Sometimes Landlords feel like they are running a concession stand at the local carnival.
MacRo, Ltd. is in the business of assisting property owners with making wise investment decisions, such establishing lease terms that will maximize the value of their real estate.
Very often I meet with an investor who has been managing and leasing his own property for many years. As a matter of policy the owner has offered below market rents to fill vacant units quickly.
Since the rent rolls of properties have a significant impact on the property value, many investors often find themselves held hostage by those leases.
It is important for the owner of a commercial real estate investment properties (be in a retail, office, flex space or industrial space) to practice some basic leasing strategies when marketing vacancies.
Here is one to chew on:
Free Rent is often better than Low Rent
At first glance this may appear to make no sense, but all too often, I find that property owners will negotiate a low base rent with a tenant, just to get a vacant unit filled. That base rent sometimes may (or may not) have an annual rent escalation clause built into the terms of the lease. In the Frederick County commercial real estate market the typical escalator is about three percent.
The long term impact of lower than market rent can have a negative impact on the future value of the property. Sometimes under the right circumstances offering as much as several months or more in Free Rent, and using a base market rate rent, can provide the tenant with the necessary incentive to lock into to a long term lease without giving away future increased cash flows.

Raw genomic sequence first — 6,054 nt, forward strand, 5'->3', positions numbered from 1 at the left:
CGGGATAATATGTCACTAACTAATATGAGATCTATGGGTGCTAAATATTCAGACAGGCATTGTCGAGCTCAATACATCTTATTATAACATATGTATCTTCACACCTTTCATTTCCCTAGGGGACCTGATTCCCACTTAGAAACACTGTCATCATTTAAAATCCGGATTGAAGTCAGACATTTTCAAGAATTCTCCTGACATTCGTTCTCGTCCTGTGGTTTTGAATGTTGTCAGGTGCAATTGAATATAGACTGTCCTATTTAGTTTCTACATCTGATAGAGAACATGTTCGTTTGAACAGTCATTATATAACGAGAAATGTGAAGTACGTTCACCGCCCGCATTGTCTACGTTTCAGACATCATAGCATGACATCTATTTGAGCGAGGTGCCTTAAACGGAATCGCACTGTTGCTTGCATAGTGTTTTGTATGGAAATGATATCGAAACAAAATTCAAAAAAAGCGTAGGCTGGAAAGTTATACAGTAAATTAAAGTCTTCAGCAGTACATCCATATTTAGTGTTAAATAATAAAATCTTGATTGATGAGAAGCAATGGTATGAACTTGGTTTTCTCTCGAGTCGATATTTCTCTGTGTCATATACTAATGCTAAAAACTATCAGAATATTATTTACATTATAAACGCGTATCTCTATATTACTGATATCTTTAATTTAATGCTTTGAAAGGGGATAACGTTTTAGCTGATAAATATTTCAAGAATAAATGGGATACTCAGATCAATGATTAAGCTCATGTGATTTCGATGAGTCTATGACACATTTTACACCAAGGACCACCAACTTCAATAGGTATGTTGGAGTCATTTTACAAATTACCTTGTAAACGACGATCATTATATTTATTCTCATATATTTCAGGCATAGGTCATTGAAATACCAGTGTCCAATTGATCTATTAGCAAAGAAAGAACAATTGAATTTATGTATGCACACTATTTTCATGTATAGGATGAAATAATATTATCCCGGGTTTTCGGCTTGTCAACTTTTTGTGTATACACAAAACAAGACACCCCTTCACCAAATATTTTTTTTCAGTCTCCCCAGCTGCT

The left half of Figure 1, shows a simple example of how this logic works. Consider a situation where the market rate is $15.00 per square foot and a tenant offers $12.00 for a ten year lease. In the long run the Landlord makes out better if the tenant will agree sign at $15.00/SF with a concession equivalent to a one year rent abatement verses a $12.00 rate without abatements.
From an appraisal perspective, if one were to value such a property based upon an income approach alone (using a capitalization rate of say 8%), after the first year the $15.00 rate shows the value of the real estate to be worth 25% more than that of the $12.00 lease rate.
The right half of Figure 1 gives an example of the value differential for a 5,000 square foot free standing office building using the above lease terms, showing that the factor 25% carries over from lease rate to value.
Now obviously, other factors will go into a full appraisal, such as consideration of comparable sales, property condition and replacement costs … just to name a few.
Do you have a commercial leasing question for our team at MacRo, Ltd?
We are just a phone call away.
The author: Rocky Mackintosh is President of MacRo, Ltd., a Land and Commercial Real Estate firm based in Frederick, Maryland. He also writes for TheTentacle.com.